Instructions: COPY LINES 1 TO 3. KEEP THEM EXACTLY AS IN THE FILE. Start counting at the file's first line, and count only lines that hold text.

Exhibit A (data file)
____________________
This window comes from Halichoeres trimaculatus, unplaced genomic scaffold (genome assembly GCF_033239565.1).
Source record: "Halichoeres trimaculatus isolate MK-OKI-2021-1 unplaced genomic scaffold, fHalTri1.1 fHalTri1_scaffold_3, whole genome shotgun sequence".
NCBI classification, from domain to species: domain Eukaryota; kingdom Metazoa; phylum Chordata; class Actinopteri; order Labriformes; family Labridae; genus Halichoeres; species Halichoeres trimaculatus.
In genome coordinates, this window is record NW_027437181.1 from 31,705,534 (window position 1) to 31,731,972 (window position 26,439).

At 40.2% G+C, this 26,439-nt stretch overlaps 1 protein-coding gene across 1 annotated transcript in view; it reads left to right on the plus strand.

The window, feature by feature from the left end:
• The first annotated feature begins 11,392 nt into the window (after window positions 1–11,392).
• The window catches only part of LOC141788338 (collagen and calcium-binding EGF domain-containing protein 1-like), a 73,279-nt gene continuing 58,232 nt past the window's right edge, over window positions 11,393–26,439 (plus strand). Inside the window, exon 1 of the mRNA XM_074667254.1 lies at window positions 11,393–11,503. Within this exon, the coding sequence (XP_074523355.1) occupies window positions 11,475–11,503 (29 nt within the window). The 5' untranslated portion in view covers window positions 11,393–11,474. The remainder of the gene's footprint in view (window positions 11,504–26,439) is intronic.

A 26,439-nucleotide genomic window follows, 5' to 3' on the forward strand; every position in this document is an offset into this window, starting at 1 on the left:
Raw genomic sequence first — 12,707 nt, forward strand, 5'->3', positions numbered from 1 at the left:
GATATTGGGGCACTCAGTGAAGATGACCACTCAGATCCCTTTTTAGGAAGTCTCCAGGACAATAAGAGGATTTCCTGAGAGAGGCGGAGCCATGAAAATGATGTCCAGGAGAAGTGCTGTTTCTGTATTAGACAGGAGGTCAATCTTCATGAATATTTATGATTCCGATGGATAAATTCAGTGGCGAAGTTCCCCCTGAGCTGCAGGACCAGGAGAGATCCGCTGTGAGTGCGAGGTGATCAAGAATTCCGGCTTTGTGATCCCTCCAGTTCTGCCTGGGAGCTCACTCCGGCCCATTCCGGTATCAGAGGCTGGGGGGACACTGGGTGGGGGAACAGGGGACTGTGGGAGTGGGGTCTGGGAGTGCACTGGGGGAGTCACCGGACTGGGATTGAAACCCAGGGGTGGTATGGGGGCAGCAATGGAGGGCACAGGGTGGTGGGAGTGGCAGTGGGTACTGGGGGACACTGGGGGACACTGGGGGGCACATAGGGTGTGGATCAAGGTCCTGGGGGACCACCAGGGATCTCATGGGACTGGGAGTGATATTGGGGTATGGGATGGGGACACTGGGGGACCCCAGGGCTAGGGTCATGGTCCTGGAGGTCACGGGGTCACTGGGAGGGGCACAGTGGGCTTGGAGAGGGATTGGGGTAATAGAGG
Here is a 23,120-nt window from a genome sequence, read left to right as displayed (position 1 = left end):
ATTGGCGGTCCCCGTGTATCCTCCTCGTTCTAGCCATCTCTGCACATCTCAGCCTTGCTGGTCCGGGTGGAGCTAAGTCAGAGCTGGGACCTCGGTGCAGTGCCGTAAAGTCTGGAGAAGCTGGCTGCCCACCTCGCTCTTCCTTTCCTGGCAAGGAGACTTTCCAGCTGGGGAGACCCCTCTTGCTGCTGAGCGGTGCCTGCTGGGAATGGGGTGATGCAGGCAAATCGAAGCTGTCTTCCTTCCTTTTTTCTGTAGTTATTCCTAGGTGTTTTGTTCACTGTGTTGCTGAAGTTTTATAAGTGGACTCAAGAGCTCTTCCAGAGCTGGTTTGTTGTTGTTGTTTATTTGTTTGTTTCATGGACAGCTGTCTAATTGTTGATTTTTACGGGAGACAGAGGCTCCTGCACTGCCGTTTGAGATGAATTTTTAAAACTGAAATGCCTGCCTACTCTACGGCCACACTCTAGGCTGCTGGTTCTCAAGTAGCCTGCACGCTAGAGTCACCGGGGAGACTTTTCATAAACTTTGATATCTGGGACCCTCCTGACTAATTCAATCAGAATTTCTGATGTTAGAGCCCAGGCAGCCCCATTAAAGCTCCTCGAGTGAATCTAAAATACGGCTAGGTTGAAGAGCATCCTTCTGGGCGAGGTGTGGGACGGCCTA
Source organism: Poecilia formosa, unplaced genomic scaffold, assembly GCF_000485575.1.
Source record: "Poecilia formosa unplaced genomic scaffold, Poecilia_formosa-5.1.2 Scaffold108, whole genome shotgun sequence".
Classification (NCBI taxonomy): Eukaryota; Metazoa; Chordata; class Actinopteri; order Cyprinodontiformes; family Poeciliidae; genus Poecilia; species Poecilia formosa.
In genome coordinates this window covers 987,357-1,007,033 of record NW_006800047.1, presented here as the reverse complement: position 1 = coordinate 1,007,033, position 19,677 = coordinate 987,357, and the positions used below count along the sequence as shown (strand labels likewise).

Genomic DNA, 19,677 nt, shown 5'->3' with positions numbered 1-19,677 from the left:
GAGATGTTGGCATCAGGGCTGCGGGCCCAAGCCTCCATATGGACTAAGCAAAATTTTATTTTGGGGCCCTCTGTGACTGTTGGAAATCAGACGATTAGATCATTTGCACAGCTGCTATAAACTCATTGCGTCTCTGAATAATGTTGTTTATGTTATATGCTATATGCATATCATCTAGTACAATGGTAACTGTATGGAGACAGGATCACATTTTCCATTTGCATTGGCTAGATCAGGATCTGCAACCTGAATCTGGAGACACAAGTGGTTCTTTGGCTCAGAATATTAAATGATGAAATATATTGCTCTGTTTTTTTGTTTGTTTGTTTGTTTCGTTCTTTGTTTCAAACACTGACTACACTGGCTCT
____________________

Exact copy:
This window comes from Halichoeres trimaculatus, unplaced genomic scaffold (genome assembly GCF_033239565.1).
Source record: "Halichoeres trimaculatus isolate MK-OKI-2021-1 unplaced genomic scaffold, fHalTri1.1 fHalTri1_scaffold_3, whole genome shotgun sequence".
NCBI classification, from domain to species: domain Eukaryota; kingdom Metazoa; phylum Chordata; class Actinopteri; order Labriformes; family Labridae; genus Halichoeres; species Halichoeres trimaculatus.